Communications technologies magnify destructive as well as constructive information
As our power increases, we often need to develop better discipline if we want to avoid self-destructive patterns. As food became more plentiful, people needed to learn to discipline their eating habits better. Obesity replaced starvation as our big problem with food. Increased wealth and power always put greater demands on character.
Our age is notable for dramatic increases in the ease and power of communication, and this is accompanied by a great democratization of communication–by which I mean hierarchical constraints on communication have eroded. The gatekeepers are gone. It was seldom easy to get a story in a national publication, and normally doing so required persuading seasoned and somewhat dispassionate editors who were as concerned about maintaining credibility as about making a splash. Fact checking, adequate sourcing, maintaining a temperate voice, providing enough context and balance to lend perspective–some editors took such things very seriously.
These days, speed tends to matter more, and in any case it’s no longer necessary to get past the gatekeepers. The comments sections of lots of big websites appear unmoderated. They are stuffed with commentary that would never have been published in the print age.
Unfortunately, communication is not an unmitigated good, any more than calories are. Speech can be destructive as well as constructive. Lies and misinformation can make us stupider rather than more intelligent. Our religious traditions warn us to discipline our tongues. Gossip, slander, backbiting, lying and the like are not innocent little hobbies. They are powerfully destructive forces in most societies.
Between 1889 and 1930, 3,724 people were lynched in the United States (more than 80 percent of them were black). In his study of this phenomena, Arthur R. Raper described the pattern that led to these violent acts: “As the crowd grows and discusses the case, the details inevitably are exaggerated. These exaggerated reports, in turn, further excite the excited people who exaggerated them. After a time, the various stories of the crime take on a sort of uniformity, the most horrible details of each version having been woven into a supposedly true account. The milling process continues until an inflammatory speech, the hysterical cry of a woman, the repetition of a slogan, the accidental firing of a gun, the waving of a handkerchief, the racing of an automobile engine, the remarks of some bystander, or some other relatively trivial thing, throws the group into a frenzy and sets it on a career of arson, sadistic mutilations, and murder.”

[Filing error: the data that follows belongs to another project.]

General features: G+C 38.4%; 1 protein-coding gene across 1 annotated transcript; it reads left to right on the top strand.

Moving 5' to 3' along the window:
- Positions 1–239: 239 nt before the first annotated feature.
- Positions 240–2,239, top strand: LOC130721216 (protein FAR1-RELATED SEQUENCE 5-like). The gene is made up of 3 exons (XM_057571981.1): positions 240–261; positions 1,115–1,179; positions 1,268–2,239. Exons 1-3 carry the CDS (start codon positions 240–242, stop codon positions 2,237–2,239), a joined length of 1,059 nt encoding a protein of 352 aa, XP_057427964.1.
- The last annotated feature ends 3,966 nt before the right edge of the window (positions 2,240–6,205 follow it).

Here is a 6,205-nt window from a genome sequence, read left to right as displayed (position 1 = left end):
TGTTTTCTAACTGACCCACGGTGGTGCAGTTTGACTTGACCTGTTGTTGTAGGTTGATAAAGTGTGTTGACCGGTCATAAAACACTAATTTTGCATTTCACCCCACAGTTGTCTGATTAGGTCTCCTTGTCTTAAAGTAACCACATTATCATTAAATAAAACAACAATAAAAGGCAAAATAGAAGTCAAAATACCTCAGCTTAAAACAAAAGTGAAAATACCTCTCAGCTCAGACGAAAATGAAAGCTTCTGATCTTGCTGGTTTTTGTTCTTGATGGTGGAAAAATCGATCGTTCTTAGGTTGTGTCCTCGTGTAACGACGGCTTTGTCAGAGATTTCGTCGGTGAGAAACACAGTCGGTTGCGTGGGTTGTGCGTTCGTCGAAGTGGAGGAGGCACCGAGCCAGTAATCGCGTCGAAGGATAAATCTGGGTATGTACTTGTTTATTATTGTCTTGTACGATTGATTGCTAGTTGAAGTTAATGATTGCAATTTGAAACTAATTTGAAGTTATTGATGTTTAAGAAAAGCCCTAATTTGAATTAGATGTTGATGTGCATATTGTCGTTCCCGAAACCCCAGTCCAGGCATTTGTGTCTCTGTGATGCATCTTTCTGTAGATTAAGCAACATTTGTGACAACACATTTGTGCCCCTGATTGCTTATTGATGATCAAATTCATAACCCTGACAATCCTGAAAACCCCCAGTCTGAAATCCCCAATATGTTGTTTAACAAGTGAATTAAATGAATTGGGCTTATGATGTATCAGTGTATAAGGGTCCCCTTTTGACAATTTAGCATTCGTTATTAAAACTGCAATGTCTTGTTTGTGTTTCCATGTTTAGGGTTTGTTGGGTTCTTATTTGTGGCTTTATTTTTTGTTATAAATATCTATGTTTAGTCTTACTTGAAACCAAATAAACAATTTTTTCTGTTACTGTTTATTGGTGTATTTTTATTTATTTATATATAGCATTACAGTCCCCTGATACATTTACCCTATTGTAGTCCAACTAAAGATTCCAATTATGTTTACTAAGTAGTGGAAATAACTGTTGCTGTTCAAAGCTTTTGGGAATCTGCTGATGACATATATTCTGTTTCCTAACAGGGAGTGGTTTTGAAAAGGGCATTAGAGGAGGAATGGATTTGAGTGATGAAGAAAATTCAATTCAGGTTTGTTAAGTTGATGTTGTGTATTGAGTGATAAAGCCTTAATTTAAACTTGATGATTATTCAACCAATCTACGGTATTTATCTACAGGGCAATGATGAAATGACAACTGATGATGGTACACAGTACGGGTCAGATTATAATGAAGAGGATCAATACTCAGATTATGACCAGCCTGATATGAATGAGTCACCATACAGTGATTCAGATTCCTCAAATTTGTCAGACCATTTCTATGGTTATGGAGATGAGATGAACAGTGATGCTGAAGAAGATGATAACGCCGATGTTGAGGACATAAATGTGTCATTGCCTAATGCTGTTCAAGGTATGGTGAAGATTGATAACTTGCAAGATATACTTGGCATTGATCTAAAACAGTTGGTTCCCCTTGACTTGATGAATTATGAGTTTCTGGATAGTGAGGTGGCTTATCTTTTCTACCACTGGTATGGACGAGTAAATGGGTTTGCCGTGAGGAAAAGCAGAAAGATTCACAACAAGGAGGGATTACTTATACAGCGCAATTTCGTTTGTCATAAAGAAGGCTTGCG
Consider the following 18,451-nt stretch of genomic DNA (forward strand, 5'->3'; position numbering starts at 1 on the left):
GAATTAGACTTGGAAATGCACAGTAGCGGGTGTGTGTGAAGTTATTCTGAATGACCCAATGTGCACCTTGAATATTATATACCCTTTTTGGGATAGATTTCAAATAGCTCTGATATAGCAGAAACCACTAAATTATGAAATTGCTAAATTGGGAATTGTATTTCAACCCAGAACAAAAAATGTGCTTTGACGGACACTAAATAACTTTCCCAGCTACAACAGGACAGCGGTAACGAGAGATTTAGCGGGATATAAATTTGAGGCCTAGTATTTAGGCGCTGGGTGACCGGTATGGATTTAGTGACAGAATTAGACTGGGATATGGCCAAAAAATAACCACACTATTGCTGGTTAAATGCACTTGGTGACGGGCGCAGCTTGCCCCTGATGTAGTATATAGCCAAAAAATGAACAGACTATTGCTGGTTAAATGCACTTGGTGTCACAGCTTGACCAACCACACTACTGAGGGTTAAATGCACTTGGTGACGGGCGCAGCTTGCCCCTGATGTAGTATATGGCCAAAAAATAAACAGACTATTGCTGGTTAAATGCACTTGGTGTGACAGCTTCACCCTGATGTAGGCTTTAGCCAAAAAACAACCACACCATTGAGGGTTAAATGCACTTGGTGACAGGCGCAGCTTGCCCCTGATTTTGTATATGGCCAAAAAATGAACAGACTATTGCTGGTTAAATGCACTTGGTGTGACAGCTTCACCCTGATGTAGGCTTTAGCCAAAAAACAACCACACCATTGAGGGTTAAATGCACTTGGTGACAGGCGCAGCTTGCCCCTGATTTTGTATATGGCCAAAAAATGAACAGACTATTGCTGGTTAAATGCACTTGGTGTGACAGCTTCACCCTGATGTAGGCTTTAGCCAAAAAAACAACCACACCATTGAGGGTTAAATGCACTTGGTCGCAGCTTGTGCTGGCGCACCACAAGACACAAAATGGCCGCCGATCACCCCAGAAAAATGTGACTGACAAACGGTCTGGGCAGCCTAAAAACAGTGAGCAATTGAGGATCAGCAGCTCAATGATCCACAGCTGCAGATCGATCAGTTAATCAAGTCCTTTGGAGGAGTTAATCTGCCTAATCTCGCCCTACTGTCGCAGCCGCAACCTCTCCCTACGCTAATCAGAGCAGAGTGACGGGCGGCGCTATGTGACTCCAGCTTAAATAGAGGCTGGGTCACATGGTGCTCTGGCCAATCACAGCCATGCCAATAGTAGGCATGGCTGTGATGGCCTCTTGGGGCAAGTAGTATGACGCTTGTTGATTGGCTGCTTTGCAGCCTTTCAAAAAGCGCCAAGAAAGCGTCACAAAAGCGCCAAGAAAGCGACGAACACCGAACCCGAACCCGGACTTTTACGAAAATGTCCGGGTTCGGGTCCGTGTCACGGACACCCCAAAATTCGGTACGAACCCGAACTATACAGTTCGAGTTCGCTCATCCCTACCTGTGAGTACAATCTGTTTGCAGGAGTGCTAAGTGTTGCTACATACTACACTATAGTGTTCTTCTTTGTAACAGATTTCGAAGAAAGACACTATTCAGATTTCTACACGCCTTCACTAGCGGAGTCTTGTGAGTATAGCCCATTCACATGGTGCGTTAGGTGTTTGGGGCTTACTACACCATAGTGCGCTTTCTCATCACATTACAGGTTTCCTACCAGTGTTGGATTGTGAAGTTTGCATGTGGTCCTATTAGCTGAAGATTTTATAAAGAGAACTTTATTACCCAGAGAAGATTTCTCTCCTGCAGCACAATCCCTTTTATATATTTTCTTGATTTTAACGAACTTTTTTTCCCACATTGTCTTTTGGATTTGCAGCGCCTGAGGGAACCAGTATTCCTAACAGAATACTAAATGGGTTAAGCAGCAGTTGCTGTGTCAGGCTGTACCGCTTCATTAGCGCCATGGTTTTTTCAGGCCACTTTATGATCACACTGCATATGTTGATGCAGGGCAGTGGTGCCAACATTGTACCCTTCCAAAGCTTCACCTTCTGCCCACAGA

It’s easy to see those same communications patterns in the Zimmerman case, as both men have been vilified by overexcited people eager to feel righteous. A lynch mob is an extreme form of gossip.
The lynchings were stopped, finally, by the imposition of a hierarchical system of justice that “disempowered” the local people, replacing pure democratic action with a system of authoritative constraints. Authorities constrained horizontal communications and forced communications to move vertically, and they customarily required messages to be associated with documentary evidence. We continue moving toward pure democracy, in which there is no law–only the will of the people as it changes from moment to moment, usually due to the persuasion of a charismatic leader.
Among the questions we face now the verdict is in is whether the judicial system was corrupted by mob fervor rather than operating as a constraint. The question we face moving forward is whether mob fervor will corrupt other institutions rather than being constrained by them.